Alenia Aeronautica has flown its Sky-X unmanned air vehicle (UAV) demonstrator for the first time, and the Italian company believes the concept will provide vital experience for the company's involvement in the European Neuron multirole UAV programme.

Sky-X flying debut

Sky-X was flown on 29 May from Vidsel air base in Sweden, piloted from a simulator-style ground control station (GCS) in a mobile unit at the base. It is the first European complex UAV weighing more than 1,000kg (2,200lb).

It was built at Alenia's Caselle plant near Turin in Italy and was flown just 18 months after the project's initial definition. Both Sky-X and the GCS are on display at Paris.

"We are very pleased because the development time up to first flight was quite short. Our aim is to complete this first phase for the expansion of the flight envelope before the end of the year," says Alessandro Franzoni, Alenia Aeronautica's chief financial officer.

A further 20-25 flights are planned for 2005, before testing switches to payload-carrying flights. Some of the payload equipment will be provided by Alenia sister companies within the Finmeccanica group, including Galileo, Selex and Selenia Communications, says Franzoni.


The Sky-X is about 7m (23ft) long and has a wing span of almost 6m. It can carry a technological pay-load of 200kg with a maximum take-off weight of 1,100kg. It is a multirole UAV, suitable for surveillance, communications or combat missions. Power comes from a Snecma Micoturbo TRI60-268 jet engine. It is a modular design that can be reconfigured, for example as a tailless delta.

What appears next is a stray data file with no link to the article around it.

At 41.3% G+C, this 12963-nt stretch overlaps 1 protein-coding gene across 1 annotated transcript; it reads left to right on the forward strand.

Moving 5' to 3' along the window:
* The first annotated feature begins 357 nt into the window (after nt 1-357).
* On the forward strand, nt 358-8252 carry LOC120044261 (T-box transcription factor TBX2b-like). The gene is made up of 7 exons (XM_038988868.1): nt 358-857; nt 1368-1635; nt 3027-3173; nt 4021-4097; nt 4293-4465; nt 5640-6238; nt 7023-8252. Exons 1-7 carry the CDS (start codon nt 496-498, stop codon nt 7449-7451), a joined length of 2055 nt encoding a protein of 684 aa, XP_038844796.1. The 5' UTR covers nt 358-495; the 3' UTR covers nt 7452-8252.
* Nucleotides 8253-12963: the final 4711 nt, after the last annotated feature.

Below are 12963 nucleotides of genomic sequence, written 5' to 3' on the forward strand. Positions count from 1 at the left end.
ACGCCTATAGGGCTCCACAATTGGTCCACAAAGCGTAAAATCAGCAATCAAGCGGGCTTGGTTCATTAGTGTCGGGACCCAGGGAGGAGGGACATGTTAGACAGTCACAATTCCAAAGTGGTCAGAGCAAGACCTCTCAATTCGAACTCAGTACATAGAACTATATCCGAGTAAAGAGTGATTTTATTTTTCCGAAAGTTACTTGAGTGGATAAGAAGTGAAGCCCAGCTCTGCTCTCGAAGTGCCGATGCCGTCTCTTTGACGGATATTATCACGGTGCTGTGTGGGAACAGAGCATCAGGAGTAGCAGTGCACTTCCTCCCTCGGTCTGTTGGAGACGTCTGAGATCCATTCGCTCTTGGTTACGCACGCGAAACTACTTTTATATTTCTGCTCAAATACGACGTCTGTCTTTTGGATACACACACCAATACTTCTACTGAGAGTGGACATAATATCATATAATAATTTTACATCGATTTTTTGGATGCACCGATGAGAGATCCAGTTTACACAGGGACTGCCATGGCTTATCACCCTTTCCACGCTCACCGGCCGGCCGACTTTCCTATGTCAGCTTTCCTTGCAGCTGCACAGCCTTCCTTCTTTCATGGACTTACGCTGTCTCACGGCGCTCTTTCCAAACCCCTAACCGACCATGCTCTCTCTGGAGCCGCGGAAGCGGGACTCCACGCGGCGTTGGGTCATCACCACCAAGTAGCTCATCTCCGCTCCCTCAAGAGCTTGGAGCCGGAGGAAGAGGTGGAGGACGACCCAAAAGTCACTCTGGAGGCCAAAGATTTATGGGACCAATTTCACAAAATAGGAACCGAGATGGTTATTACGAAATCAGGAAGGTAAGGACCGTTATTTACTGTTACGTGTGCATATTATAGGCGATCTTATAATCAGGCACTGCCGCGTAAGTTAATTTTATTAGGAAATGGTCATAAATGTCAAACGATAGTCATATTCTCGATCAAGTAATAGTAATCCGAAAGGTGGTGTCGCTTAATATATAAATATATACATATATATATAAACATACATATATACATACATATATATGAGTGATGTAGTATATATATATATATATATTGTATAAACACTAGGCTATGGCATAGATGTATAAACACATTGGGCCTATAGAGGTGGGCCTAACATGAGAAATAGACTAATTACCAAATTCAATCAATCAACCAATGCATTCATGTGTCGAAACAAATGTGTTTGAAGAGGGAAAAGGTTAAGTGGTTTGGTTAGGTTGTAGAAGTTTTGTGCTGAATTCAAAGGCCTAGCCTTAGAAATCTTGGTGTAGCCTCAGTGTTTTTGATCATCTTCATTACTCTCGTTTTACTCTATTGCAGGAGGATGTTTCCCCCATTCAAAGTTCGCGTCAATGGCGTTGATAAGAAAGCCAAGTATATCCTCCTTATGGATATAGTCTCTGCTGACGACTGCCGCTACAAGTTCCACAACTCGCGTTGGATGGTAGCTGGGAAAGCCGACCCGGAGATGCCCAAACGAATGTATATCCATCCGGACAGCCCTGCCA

Effectively it is a roughly 50% scale model of the sort of UAV that Neuron will become once the project has been finalised. It is scheduled to make its first flight by 2010.

Six countries - France, Greece, Italy, Spain, Sweden and Switzerland - are participating in Neuron. The project is led by Dassault Aviation, which has 50% of the programme. Alenia Aeronautica has a 20% workshare, and leads six other participating Italian companies in the project.

In July, the Neuron participants will start a joint concept definition phase. "It's very interesting because while we develop the Sky-X concept it's likely that we will also develop advanced tools for designing and for integrating the engineering data on Neuron," says Franzoni.

Alenia estimates the European market for UAVs of this type will be worth around Û2 billion ($2.4 billion) by 2010, and the global market will be worth Û40 billion-Û50 billion between 2010-30.


Source: Flight Daily News